Thursday, 26 March 2009

New found respect for Clough

Anyone else see the doucmentary about Brian Clough last?

Shown to coincide with the release of the film "The Damned United", I held out the hope that it would be a much truer picture of the life and times of Clough, rather than just a promo for the film, which has been rather liberal with the truth to say the least.

I wasn't disappointed.

I was always aware of the legend that was Brian Clough, but it was always in the back of my mind. As a football fan of a certain age my first memories of the man were as boss of a Forest side destined for relegation from the newly formed Premier League. Times had changed and Cloughs aging face showed the strain of decades of football management - as well as the clear signs of a drink problem.

It was not really the fitting end that Clough deserved, and I hope this documentary will go some way towards re-dressing the balance, especially to those of a certain generation.

You only have to look at Derby and Forest now to appreciate what he did. And listening to the players who played under him speak, he conveyed a fierce loyalty I have never seen with other managers. You got the opinion they would do anything just to recieve praise from the man. "I would walk the Sahara to work for him," was one memorable quote.

It seems a shame that his uncompromising and outspoken attitude scared the stiff suits at the FA so much they refused to give him the England job. If he were around today I think he would be the perfect man to give the current crop of pampered footballers a severe kick up the arse.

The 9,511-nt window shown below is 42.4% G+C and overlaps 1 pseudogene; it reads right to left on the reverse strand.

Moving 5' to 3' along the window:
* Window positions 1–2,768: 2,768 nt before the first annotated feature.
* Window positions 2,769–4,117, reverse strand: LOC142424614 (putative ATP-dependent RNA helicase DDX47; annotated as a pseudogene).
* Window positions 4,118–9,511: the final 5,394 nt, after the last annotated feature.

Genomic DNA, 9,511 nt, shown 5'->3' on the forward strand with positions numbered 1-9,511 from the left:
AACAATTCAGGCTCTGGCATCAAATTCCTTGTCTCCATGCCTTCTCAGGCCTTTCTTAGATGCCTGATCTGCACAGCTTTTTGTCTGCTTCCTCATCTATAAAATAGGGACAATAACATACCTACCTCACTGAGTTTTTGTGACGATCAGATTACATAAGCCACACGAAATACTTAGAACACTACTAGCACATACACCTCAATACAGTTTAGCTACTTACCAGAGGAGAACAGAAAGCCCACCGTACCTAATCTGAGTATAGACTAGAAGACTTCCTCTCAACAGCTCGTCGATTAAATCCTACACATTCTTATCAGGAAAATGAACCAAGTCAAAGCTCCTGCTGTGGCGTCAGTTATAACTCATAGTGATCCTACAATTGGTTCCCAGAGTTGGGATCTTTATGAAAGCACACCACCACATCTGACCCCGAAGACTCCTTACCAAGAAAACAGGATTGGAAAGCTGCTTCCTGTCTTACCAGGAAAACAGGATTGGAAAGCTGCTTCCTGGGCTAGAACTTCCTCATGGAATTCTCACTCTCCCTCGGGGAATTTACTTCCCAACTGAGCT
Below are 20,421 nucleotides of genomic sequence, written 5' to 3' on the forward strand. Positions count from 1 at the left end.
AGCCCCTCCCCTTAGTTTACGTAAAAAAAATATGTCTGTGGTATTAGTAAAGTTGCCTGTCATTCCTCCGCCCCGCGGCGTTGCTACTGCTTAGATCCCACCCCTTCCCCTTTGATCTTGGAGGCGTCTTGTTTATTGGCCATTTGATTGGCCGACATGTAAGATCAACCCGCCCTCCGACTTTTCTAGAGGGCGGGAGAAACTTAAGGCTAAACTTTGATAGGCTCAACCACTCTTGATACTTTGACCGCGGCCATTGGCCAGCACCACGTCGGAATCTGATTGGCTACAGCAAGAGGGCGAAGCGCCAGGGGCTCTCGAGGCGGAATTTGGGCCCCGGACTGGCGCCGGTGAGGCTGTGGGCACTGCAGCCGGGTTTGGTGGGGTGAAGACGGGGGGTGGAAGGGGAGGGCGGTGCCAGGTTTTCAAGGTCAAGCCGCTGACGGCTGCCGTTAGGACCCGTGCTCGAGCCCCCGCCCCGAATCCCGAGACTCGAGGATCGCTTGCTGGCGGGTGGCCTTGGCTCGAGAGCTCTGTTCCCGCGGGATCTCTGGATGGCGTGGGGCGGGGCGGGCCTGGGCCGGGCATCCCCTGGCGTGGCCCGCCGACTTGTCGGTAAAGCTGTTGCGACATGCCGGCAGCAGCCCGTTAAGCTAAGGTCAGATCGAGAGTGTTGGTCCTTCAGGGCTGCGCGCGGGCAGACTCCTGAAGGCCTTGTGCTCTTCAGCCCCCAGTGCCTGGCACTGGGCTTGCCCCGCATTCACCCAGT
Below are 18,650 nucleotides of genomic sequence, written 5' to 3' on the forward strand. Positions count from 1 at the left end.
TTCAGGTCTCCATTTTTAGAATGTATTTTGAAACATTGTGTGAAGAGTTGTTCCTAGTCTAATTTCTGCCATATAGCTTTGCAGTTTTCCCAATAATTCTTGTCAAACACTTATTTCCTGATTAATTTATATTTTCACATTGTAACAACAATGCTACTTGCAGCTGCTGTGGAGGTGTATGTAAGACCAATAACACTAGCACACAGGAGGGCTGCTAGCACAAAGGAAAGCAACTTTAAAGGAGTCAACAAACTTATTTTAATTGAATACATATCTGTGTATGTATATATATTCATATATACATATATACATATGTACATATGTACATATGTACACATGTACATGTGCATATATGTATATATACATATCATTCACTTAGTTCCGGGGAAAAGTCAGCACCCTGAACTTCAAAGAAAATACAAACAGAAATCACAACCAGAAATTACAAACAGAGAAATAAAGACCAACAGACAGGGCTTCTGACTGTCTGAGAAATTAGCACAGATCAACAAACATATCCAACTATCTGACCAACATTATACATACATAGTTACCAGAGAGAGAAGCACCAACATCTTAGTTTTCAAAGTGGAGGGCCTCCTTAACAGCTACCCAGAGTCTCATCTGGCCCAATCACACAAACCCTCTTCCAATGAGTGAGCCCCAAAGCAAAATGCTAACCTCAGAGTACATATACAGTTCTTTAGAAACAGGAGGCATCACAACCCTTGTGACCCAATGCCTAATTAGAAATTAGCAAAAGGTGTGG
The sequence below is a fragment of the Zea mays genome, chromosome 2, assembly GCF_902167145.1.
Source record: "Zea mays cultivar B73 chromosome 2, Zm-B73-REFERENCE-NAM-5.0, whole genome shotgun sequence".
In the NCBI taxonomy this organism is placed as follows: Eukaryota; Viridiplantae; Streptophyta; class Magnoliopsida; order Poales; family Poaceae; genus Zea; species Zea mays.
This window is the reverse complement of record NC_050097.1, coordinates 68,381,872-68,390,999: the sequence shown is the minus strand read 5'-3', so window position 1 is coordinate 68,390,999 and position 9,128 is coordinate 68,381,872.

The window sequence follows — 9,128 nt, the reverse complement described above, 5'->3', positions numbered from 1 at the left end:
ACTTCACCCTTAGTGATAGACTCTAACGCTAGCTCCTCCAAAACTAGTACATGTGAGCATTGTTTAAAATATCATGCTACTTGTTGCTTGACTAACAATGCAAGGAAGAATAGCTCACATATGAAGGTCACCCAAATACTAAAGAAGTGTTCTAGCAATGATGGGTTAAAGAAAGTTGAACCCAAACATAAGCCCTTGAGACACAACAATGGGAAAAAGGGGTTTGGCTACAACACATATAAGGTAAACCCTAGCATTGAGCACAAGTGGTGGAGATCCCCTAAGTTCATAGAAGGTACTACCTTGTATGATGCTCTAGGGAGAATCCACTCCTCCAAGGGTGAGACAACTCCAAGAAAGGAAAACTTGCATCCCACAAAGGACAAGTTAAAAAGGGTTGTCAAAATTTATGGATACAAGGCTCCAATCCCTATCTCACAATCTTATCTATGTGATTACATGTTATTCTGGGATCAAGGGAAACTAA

All this of course is with some rose-tinted specs on, I'm sure there are plenty of people who, with good reason, thought was a arrogant, smug and thoroughly dislikable person.

But you can't argue with the stats - plus he had some of the best one-liners when chatting with journos. My favourite one in the documentary being the chat with a female Swedish reporter ahead of the European Cup final with Malmo:

Clough: " well, what do you think will happen, being Swedish."
Slightly bemused Swedish Journo: "err...may the best team win?"
Clough: "That's right, good girl."


What made it funnier was that he was stood there in a pair of shorts with no top off like a British tourist in Benidorm.

Of course the domestic game has changed from Clough's day almost beyond recognition. With the gap in finances now between the top 4 and the rest it is almost impossible for anyone to replicate Clough's achievements, and turn a failing, lower division side into the kings of Europe - twice. But his abilites and achievements shouldn't be underestimated.

To quote any grandparent across the land:

"They don't make 'em like they used to."

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